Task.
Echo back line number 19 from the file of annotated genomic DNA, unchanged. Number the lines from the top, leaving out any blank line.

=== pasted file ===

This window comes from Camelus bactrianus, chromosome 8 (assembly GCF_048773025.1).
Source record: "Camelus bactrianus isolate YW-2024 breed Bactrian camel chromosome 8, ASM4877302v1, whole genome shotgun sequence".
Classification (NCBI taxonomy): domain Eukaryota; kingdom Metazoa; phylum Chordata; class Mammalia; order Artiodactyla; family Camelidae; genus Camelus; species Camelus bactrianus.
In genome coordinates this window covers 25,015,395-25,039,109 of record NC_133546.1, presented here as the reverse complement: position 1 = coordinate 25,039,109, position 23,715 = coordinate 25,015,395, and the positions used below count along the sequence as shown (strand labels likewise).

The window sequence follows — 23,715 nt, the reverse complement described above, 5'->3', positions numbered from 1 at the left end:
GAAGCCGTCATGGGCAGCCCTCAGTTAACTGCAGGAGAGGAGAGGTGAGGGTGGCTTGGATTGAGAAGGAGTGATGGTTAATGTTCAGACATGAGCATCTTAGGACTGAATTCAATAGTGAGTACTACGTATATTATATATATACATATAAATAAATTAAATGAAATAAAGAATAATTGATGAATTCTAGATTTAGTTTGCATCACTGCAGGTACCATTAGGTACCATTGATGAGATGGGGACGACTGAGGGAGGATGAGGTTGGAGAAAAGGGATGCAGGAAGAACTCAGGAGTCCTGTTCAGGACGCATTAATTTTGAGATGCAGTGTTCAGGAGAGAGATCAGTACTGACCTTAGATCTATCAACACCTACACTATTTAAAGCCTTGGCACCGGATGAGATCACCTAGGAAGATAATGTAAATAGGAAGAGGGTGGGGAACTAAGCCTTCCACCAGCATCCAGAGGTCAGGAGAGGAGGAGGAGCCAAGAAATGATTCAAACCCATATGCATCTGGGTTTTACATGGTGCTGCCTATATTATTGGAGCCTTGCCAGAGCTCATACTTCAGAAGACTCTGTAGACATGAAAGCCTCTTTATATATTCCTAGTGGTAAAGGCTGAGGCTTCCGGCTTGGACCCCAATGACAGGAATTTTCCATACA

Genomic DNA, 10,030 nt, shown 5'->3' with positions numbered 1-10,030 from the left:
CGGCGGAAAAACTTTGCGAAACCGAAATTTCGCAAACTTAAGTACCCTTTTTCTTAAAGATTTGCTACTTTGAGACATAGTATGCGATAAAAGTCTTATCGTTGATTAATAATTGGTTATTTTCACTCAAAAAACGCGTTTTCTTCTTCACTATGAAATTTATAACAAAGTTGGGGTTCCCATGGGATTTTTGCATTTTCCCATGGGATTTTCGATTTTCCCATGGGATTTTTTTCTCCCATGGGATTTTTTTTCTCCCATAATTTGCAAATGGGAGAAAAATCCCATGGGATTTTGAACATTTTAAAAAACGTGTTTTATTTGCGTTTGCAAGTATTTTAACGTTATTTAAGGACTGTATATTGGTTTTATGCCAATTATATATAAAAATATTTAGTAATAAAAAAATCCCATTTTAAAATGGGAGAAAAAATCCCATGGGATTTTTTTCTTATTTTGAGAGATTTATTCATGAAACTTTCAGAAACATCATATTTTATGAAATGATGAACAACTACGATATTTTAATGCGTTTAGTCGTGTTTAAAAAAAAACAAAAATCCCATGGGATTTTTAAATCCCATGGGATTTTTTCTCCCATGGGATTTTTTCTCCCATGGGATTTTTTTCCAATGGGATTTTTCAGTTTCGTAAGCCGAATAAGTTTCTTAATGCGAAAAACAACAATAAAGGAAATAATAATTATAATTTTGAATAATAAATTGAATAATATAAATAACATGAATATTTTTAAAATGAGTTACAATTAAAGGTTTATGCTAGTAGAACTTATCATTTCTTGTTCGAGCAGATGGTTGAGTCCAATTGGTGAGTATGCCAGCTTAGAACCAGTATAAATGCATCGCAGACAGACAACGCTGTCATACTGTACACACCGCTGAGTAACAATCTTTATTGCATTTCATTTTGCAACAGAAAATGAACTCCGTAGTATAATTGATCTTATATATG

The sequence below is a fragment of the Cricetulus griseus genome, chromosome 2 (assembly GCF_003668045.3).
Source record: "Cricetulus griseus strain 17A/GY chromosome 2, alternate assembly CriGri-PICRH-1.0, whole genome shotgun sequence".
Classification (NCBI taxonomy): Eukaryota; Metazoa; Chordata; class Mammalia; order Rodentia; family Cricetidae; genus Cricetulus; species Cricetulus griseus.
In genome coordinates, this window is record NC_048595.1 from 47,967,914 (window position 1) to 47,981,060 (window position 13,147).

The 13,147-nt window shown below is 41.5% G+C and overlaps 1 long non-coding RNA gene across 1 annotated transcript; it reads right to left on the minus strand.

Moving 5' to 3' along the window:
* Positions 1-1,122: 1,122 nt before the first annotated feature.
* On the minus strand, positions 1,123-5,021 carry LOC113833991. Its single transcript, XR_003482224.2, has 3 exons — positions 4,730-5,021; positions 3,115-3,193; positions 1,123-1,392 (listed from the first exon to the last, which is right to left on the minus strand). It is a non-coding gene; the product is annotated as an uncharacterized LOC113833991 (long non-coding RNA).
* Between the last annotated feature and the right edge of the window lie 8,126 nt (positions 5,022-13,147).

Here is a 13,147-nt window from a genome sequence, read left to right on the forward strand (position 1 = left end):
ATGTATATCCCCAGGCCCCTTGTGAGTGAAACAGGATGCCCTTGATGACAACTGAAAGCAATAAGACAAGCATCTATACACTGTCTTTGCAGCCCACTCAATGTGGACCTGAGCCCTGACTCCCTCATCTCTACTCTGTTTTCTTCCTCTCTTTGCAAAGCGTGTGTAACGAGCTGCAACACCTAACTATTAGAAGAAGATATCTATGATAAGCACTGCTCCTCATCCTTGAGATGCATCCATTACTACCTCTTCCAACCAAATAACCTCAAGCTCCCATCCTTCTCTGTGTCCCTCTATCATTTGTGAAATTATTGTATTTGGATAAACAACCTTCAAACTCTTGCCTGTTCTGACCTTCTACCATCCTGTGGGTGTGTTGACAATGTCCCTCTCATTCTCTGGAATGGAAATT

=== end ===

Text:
ATGTATATCCCCAGGCCCCTTGTGAGTGAAACAGGATGCCCTTGATGACAACTGAAAGCAATAAGACAAGCATCTATACACTGTCTTTGCAGCCCACTCAATGTGGACCTGAGCCCTGACTCCCTCATCTCTACTCTGTTTTCTTCCTCTCTTTGCAAAGCGTGTGTAACGAGCTGCAACACCTAACTATTAGAAGAAGATATCTATGATAAGCACTGCTCCTCATCCTTGAGATGCATCCATTACTACCTCTTCCAACCAAATAACCTCAAGCTCCCATCCTTCTCTGTGTCCCTCTATCATTTGTGAAATTATTGTATTTGGATAAACAACCTTCAAACTCTTGCCTGTTCTGACCTTCTACCATCCTGTGGGTGTGTTGACAATGTCCCTCTCATTCTCTGGAATGGAAATT